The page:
Three properties for sale in an area of Keswick are at the centre of controversy after it was revealed they have been used as holiday lets, despite having local occupancy clauses attached.
For sale signs have gone up at Mulberry House, Cranberry House and Blueberry House, all in the Bridge Court area of the town, and their sale particulars say: “This property has a local occupancy restriction and is being sold with no onward chain”.
But each of the properties all have rave reviews on TripAdvisor — the world’s largest travel platform with a website and mobile app containing user generated content logging peoples’ experiences in hotels and guest houses.
Mulberry House — a four bedroom mid-terrace townhouse with a £325,000 price tag — has a number of five-star reviews and is described by travellers on Trip Advisor as being “brilliant dog friendly accommodation” and an “excellent place to stay.”
Cranberry House — a four double bedroom end terrace property being sold for £345,000 — is also popular on Trip Advisor and is lauded as being a “fabulous cottage” in the “perfect location for town and theatre.”
And Blueberry House — a four double bedroom end-of-terrace property selling for £345,000 — is praised for being “a beautiful house in a fantastic location” and “a great base for a family holiday.”
Local occupancy clauses (section 106 agreement) are placed on residential properties in Keswick by the Lake District National Park Authority.
They are mainly used to prevent properties being used as a second or holiday home and to maintain a resident population.
They also have the effect of reducing the demand for a property, making them cheaper than their unrestricted counterparts.
The LDNPA confirmed that all three properties are covered by a Cumbria wide local occupancy clause and are currently vacant.
A Lake District National Park Authority spokesman said: “We can confirm that these houses are subject to a Cumbria-wide local occupancy condition.
“We have previously investigated a complaint that the houses were being used for holiday accommodation purposes but we understand that they are currently vacant.
“If they are let out for holiday purposes in the future then this could represent a breach of planning control and risk formal action.”
Allan Daniels, a member of Keswick Town Council and the Keswick Community Housing Trust, said he was “shocked at this flagrant disregard of the 106 local occupancy rules.
“Unfortunately, this happens so many times that it has become the norm,” said Mr Daniels.
“In Keswick, 35 per cent of all housing is used as second homes or holiday lets and it is frustrating for me as a member of Keswick Community Housing Trust, to see housing needs for local people disregarded.”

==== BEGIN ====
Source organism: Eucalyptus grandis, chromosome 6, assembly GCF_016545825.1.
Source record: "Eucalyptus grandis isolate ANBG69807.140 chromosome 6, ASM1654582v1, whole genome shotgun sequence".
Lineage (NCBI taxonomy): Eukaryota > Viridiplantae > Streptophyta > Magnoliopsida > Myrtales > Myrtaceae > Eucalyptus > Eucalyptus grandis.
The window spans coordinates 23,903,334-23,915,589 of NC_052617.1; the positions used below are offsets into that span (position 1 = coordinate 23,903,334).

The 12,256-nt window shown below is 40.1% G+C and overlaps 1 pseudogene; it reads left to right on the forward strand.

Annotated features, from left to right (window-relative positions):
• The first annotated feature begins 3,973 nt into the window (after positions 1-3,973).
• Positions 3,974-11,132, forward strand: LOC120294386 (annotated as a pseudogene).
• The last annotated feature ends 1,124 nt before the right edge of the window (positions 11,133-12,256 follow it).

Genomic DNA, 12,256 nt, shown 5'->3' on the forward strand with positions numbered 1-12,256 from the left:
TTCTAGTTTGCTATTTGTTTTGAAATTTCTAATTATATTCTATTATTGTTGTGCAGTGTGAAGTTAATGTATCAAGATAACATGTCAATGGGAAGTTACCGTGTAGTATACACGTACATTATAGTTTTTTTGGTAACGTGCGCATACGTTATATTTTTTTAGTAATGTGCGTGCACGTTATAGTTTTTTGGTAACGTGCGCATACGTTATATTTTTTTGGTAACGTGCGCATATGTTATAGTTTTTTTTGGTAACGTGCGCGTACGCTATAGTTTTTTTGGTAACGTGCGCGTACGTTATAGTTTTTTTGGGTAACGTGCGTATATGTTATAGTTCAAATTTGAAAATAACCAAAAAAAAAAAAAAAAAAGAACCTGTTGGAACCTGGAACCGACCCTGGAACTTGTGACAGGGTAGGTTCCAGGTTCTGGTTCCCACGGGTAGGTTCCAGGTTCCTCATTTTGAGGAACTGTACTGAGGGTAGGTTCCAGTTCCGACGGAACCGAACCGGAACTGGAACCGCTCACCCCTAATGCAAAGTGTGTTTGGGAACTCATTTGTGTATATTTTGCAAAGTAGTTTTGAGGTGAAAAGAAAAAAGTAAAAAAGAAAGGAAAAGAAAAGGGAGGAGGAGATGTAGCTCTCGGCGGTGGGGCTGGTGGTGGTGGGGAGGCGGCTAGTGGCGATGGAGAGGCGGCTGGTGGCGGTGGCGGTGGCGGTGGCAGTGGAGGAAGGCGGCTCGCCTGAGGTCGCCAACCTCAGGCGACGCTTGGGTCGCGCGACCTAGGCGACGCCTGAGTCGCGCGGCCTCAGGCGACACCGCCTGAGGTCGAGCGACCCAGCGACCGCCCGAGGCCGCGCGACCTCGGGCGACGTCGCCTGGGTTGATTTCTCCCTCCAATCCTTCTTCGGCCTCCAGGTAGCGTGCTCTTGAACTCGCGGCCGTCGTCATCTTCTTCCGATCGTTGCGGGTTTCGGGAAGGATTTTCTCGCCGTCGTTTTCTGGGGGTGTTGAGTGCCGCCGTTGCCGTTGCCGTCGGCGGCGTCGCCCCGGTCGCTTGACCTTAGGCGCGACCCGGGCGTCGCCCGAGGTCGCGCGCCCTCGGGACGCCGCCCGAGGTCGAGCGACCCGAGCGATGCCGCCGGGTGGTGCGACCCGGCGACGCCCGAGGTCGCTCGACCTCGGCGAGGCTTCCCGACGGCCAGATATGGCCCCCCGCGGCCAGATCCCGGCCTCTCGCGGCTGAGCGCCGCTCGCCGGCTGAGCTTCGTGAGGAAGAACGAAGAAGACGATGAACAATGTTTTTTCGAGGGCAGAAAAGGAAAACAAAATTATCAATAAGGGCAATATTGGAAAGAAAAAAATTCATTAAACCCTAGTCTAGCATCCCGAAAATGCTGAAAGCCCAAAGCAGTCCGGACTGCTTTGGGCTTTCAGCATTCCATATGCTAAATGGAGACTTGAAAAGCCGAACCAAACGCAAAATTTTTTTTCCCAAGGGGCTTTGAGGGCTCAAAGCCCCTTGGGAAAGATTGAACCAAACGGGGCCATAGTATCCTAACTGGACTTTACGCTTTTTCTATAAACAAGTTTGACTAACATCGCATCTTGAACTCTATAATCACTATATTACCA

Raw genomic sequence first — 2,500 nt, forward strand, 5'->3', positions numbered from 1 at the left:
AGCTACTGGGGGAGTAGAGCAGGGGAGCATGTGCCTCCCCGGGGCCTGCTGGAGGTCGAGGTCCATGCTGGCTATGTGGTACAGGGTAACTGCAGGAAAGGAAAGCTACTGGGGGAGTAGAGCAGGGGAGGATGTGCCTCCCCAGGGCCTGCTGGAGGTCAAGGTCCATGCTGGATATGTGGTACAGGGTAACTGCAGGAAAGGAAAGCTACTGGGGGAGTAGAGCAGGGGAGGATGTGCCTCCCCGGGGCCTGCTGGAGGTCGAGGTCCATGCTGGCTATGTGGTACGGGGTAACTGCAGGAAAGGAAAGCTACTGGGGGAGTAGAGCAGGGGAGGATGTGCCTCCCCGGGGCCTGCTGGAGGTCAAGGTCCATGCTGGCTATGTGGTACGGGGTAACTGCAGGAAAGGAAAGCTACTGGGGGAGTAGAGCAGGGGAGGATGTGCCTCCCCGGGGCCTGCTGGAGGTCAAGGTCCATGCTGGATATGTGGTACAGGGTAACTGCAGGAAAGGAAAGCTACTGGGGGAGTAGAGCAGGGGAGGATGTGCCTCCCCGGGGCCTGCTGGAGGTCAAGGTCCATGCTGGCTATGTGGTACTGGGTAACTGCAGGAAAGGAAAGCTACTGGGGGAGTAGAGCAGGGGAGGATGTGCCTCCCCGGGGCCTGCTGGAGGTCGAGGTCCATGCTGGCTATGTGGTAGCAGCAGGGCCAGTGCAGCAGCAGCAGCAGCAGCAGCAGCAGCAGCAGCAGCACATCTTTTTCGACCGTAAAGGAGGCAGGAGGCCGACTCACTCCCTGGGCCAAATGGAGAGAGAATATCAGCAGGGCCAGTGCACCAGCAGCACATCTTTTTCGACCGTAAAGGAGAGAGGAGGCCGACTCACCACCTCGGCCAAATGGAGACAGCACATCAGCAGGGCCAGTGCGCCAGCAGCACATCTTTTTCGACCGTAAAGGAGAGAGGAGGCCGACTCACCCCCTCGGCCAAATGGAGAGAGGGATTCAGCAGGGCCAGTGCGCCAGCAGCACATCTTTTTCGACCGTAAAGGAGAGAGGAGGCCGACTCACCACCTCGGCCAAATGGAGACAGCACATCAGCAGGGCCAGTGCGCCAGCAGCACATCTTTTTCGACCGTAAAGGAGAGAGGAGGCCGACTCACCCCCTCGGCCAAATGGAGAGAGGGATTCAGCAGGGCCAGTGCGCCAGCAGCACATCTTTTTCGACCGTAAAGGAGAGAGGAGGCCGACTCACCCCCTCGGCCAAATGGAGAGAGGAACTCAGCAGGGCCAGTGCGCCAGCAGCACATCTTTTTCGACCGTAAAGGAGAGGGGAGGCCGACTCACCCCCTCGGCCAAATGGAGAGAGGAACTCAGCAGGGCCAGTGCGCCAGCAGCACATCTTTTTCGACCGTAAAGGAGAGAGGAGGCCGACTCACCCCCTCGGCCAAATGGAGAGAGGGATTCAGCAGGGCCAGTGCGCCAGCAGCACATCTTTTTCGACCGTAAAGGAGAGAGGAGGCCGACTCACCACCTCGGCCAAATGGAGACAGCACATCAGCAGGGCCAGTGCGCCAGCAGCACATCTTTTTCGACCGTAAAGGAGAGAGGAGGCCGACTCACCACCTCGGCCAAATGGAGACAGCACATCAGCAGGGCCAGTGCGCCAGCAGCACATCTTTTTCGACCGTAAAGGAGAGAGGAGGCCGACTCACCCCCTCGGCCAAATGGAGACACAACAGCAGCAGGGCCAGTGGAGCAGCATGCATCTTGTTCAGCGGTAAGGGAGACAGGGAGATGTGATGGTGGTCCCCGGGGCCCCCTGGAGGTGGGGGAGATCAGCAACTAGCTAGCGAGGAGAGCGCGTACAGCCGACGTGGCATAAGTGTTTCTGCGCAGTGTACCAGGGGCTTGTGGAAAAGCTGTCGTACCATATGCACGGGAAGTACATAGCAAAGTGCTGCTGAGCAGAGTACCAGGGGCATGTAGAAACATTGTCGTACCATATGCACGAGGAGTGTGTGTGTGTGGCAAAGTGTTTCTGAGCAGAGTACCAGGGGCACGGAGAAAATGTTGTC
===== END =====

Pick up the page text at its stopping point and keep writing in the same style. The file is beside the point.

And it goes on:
Keswick mayor Paul Titley said the 106 clause has a limited future under new planning laws being outlined by Parliament.
“It will be a tragedy for the town and give us less protection than we have now,” he said, adding: “It’s unforgivable to buy a house with a 106 on it knowing that it should only be used by people with a connection to the town and they can be bought at a lower price.
“The LDNPA has no one wandering around checking up on properties that have a 106 on them.
“It really relies on reports from neighbours. I can’t recall when they (LDNPA) took action. It also requires honour among buyers and sellers, which seems lacking.”
Keswick county councillor Tony Lywood said that the houses were being used as holiday lets up until February this year.
“These houses were built with the express purpose that they were to be used by local families who work and live in the locality,” he said.
“To flout these restrictions is an absolute disgrace and I shall be making sure that enforcement action is taken against anyone who is misusing a house with a local occupancy clause on it.
“What is equally disgraceful is that the Lake District National Park Authority seems to have no list or database of all the houses within the park with local occupancy.
“While the LDNPA produces reams and volumes of reports on all manner of things within the park they are unable to produce a simple definitive ‘local occupancy list’ much of which still appears to still be on microfilm.
“This is at a time when nearly 50 per cent of our local housing stock is being holiday let and one in two houses sold is going to someone who is not permanently resident.
“You really could not make this charade up and the LDNPA should be ashamed of themselves. As a local councillor I have to ask whether the LDNPA really cares about preserving our community or just pays lip service to it.”
Westmorland and Lonsdale MP Tim Farron, who is an outspoken opponent of second homes in the Lake District, said local occupancy clauses were there to ensure that homes for locals remain in the hands of local people.
He said that in the era of Airbnbs, there is an increasing number of properties becoming holiday homes compared to five to 10 years ago.
“Between 40 to 50 per cent of housing stock in the Lake District national park is not permanently lived in so we have got to do as much as we can to protect those that are,” he said.
A spokesperson at Keswick Cottages, who let out the properties on behalf of the owners, said that after liaising with the LDNPA they would be removing the properties from their website.
The Reminder attempted to make contact with the owners through Keswick Cottages but was told that they did not wish for their details to be passed on to the press.